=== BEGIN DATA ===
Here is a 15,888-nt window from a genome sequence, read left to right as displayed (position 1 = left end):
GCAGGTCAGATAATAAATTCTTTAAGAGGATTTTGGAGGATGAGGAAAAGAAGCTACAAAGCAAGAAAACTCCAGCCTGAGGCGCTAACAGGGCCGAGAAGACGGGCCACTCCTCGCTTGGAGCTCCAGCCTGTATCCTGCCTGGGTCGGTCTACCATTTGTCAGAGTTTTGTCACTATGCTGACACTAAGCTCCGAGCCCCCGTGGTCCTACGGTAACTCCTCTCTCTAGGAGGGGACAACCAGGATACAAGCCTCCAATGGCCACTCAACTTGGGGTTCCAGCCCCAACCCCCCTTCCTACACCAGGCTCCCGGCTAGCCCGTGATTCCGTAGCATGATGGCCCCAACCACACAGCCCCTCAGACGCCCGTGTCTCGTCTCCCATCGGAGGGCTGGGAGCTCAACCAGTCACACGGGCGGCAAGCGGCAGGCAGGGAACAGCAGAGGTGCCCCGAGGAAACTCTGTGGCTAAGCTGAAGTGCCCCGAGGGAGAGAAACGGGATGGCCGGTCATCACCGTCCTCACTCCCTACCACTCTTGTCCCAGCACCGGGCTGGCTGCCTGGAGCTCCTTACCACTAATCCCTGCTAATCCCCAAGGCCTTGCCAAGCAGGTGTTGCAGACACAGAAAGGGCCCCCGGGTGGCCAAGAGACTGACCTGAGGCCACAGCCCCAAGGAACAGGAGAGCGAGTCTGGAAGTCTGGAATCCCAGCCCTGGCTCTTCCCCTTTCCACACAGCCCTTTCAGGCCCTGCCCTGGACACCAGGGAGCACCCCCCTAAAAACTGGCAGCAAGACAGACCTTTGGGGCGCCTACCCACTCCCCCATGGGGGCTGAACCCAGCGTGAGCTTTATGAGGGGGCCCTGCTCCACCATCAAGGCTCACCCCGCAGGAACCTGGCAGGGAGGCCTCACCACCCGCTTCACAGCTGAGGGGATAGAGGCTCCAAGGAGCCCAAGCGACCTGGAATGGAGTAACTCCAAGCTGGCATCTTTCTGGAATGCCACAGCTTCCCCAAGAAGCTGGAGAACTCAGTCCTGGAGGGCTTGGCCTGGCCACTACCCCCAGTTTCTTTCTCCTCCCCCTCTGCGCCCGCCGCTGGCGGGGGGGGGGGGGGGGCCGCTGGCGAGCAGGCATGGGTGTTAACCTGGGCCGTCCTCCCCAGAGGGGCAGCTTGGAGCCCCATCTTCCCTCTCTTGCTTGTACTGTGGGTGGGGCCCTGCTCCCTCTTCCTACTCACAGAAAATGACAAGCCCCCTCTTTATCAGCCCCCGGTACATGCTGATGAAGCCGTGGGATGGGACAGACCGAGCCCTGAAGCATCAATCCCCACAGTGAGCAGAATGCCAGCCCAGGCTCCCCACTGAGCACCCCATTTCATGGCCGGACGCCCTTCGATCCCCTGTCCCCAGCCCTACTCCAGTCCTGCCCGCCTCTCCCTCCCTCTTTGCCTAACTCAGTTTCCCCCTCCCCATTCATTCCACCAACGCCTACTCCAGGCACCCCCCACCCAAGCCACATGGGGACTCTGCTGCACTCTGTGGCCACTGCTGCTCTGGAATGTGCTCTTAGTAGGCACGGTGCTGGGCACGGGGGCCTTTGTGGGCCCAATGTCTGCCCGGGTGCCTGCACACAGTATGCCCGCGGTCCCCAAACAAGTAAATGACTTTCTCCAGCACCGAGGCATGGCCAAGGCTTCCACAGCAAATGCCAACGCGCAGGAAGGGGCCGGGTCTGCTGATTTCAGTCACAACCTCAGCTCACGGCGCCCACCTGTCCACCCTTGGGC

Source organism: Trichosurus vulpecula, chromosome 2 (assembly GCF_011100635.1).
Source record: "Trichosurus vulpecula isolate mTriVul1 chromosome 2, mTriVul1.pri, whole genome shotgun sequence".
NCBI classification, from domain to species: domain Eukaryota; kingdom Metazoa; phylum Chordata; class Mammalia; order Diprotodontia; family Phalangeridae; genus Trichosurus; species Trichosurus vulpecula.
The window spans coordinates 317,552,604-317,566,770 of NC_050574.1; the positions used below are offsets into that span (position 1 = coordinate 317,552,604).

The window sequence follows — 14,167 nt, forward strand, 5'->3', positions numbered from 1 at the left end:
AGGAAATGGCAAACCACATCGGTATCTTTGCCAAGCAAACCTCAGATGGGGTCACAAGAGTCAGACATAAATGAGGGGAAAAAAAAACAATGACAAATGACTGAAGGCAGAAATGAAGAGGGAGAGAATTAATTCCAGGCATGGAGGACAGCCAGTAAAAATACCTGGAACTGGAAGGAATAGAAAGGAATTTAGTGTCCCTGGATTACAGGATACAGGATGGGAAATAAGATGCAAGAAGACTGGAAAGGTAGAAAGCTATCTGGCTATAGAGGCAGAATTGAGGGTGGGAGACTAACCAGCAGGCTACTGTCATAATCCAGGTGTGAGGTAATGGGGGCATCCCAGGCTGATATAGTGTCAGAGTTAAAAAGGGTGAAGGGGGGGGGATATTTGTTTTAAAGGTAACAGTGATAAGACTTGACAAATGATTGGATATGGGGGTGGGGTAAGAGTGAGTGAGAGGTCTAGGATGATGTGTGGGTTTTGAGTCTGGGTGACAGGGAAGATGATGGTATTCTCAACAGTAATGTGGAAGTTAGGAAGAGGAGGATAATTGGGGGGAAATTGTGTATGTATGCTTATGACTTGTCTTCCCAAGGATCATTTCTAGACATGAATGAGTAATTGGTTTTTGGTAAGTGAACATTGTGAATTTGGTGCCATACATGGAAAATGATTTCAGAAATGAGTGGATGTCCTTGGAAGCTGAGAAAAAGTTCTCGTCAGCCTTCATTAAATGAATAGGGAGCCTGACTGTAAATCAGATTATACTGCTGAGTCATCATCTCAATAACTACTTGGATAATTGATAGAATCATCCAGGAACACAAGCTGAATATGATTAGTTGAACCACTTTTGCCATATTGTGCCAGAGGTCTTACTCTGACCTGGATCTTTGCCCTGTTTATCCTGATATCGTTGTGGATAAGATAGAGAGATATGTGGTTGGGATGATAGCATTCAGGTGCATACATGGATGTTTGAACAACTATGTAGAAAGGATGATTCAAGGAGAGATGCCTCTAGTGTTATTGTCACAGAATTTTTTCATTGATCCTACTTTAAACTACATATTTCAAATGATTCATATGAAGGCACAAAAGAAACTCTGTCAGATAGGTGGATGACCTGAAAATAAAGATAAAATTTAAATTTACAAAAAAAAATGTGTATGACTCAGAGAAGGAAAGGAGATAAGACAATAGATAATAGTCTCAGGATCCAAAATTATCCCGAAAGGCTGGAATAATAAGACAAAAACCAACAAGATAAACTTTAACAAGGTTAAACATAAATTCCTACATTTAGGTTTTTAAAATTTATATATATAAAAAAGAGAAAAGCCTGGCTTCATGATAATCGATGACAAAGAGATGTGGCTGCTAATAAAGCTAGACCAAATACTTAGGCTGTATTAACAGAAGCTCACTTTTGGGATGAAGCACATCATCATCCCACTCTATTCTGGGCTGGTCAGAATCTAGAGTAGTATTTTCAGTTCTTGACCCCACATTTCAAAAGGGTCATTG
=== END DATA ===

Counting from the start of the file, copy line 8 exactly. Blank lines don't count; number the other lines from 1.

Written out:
AGGAAATGGCAAACCACATCGGTATCTTTGCCAAGCAAACCTCAGATGGGGTCACAAGAGTCAGACATAAATGAGGGGAAAAAAAAACAATGACAAATGACTGAAGGCAGAAATGAAGAGGGAGAGAATTAATTCCAGGCATGGAGGACAGCCAGTAAAAATACCTGGAACTGGAAGGAATAGAAAGGAATTTAGTGTCCCTGGATTACAGGATACAGGATGGGAAATAAGATGCAAGAAGACTGGAAAGGTAGAAAGCTATCTGGCTATAGAGGCAGAATTGAGGGTGGGAGACTAACCAGCAGGCTACTGTCATAATCCAGGTGTGAGGTAATGGGGGCATCCCAGGCTGATATAGTGTCAGAGTTAAAAAGGGTGAAGGGGGGGGGATATTTGTTTTAAAGGTAACAGTGATAAGACTTGACAAATGATTGGATATGGGGGTGGGGTAAGAGTGAGTGAGAGGTCTAGGATGATGTGTGGGTTTTGAGTCTGGGTGACAGGGAAGATGATGGTATTCTCAACAGTAATGTGGAAGTTAGGAAGAGGAGGATAATTGGGGGGAAATTGTGTATGTATGCTTATGACTTGTCTTCCCAAGGATCATTTCTAGACATGAATGAGTAATTGGTTTTTGGTAAGTGAACATTGTGAATTTGGTGCCATACATGGAAAATGATTTCAGAAATGAGTGGATGTCCTTGGAAGCTGAGAAAAAGTTCTCGTCAGCCTTCATTAAATGAATAGGGAGCCTGACTGTAAATCAGATTATACTGCTGAGTCATCATCTCAATAACTACTTGGATAATTGATAGAATCATCCAGGAACACAAGCTGAATATGATTAGTTGAACCACTTTTGCCATATTGTGCCAGAGGTCTTACTCTGACCTGGATCTTTGCCCTGTTTATCCTGATATCGTTGTGGATAAGATAGAGAGATATGTGGTTGGGATGATAGCATTCAGGTGCATACATGGATGTTTGAACAACTATGTAGAAAGGATGATTCAAGGAGAGATGCCTCTAGTGTTATTGTCACAGAATTTTTTCATTGATCCTACTTTAAACTACATATTTCAAATGATTCATATGAAGGCACAAAAGAAACTCTGTCAGATAGGTGGATGACCTGAAAATAAAGATAAAATTTAAATTTACAAAAAAAAATGTGTATGACTCAGAGAAGGAAAGGAGATAAGACAATAGATAATAGTCTCAGGATCCAAAATTATCCCGAAAGGCTGGAATAATAAGACAAAAACCAACAAGATAAACTTTAACAAGGTTAAACATAAATTCCTACATTTAGGTTTTTAAAATTTATATATATAAAAAAGAGAAAAGCCTGGCTTCATGATAATCGATGACAAAGAGATGTGGCTGCTAATAAAGCTAGACCAAATACTTAGGCTGTATTAACAGAAGCTCACTTTTGGGATGAAGCACATCATCATCCCACTCTATTCTGGGCTGGTCAGAATCTAGAGTAGTATTTTCAGTTCTTGACCCCACATTTCAAAAGGGTCATTG